Now that I’m charging through the first season of The X-Files, I’m finding that I can’t help but compare that show’s FBI doctor who did her residency in forensic medicine, Special Agent Dana Scully, with everybody’s favorite federally-employed forensic anthropologist, Temperance Brennan. They’re both fascinating — and at the beginning of each show, single — female scientists who go by their last names and with partners who can be more spiritual than rational. And it’s interesting to see how each show handles a very smart woman who’s in conflict both with an institutionalized bureaucracy and a competing worldview. So, this far in my viewing, how do Scully and Bones stack up?
Scully may be the only woman in the universe who can make a ’90s pantsuit look good. Perfectly coiffed and preternaturally composed (Gillian Anderson was just 24 when she got the role), if Scully’s hair goes up, as it does when she’s investigating a creepy Arctic emotion-manipulating tapeworm, or her clothes get mussed, as they do on her first case with Mulder, you know something serious is going down. Rocks pretty seriously ’90s lace on a date she’s set up on. Her apartment, at least what we’ve seen of it, tends towards minimalist and has an enormous bathroom. Brennan, by contrast, opts for jeans and blazers, accented with funky jewelry she picks up on her world travels. Lots of smokey eye makeup, too. And lab coats. Scully may have to deal with weird things, but Brennan has to handle grosser ones. Her apartment is similarly full of artifacts from her travels, one of which her father used to murder a corrupt FBI agent; tribal music; and a refrigerator that’s occasionally rigged to explode.
Man, is Fox Mulder annoying. A conspiracy theorist since the disappearance of his sister during their childhood, Mulder’s perpetually in trouble with authority, hectors Scully to question her assumptions when he isn’t turning on the charm — and frustratingly, is almost always right. The show, at least what I’ve seen of it so far, seems like it might be better if he was wrong sometimes. It’s more interesting if the road to the truth is genuinely hidden, and if it takes some work to find it. And if there’s some actual tension between Mulder’s gonzo tendency to sneak onto crash sites, commission computer viruses, and sleep in alleys, and Scully’s tendency towards straightforward investigation. But despite the fact that he’s kind of irritating, I get the early sexual tension. That scene in the pilot where Scully has Mulder check her for alien probes that turn out to be mosquito bites? Total sparks-flying moment.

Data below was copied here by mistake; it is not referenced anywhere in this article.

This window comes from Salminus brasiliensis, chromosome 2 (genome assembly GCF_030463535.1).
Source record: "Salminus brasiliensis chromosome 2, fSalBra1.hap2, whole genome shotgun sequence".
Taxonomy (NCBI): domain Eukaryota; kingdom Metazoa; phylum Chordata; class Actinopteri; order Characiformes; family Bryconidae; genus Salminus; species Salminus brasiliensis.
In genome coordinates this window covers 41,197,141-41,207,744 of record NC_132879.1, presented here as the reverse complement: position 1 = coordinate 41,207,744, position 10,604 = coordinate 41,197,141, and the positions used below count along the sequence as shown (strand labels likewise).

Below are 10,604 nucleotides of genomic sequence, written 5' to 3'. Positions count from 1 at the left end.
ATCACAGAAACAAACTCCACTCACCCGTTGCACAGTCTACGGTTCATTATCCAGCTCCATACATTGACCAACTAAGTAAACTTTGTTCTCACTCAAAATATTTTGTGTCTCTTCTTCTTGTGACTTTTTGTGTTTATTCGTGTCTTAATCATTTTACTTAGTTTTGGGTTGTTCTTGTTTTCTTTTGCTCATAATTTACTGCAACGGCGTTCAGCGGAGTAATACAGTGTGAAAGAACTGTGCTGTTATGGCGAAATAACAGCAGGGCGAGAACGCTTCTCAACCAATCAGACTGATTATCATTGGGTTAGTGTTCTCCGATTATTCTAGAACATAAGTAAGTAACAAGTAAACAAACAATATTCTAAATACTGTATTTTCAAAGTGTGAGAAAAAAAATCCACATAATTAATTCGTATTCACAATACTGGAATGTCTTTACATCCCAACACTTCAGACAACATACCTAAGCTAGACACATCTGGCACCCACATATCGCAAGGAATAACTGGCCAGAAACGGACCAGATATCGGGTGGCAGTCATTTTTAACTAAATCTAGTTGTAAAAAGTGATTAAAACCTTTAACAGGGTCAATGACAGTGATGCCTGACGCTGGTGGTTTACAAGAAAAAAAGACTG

Seeley Booth, by contrast, believes in something he can’t prove, one way or another: God. But this hunky FBI agent’s quarrel with his partner isn’t really about the existence of another world. It’s about whether she’s cutting herself off from certain experiences. Over the course of the show, as Brennan and Booth grow closer together, she becomes more open to the idea that everyone has their own way to grace, and he learns that the way she sees the world is miraculous even if it’s not divine. And he learns more respect for scientific inquiry, while she becomes more open about her empathy for victims. Also, they’re going to have what one assumes will be a pretty adorable kid. That’s not an alien implant.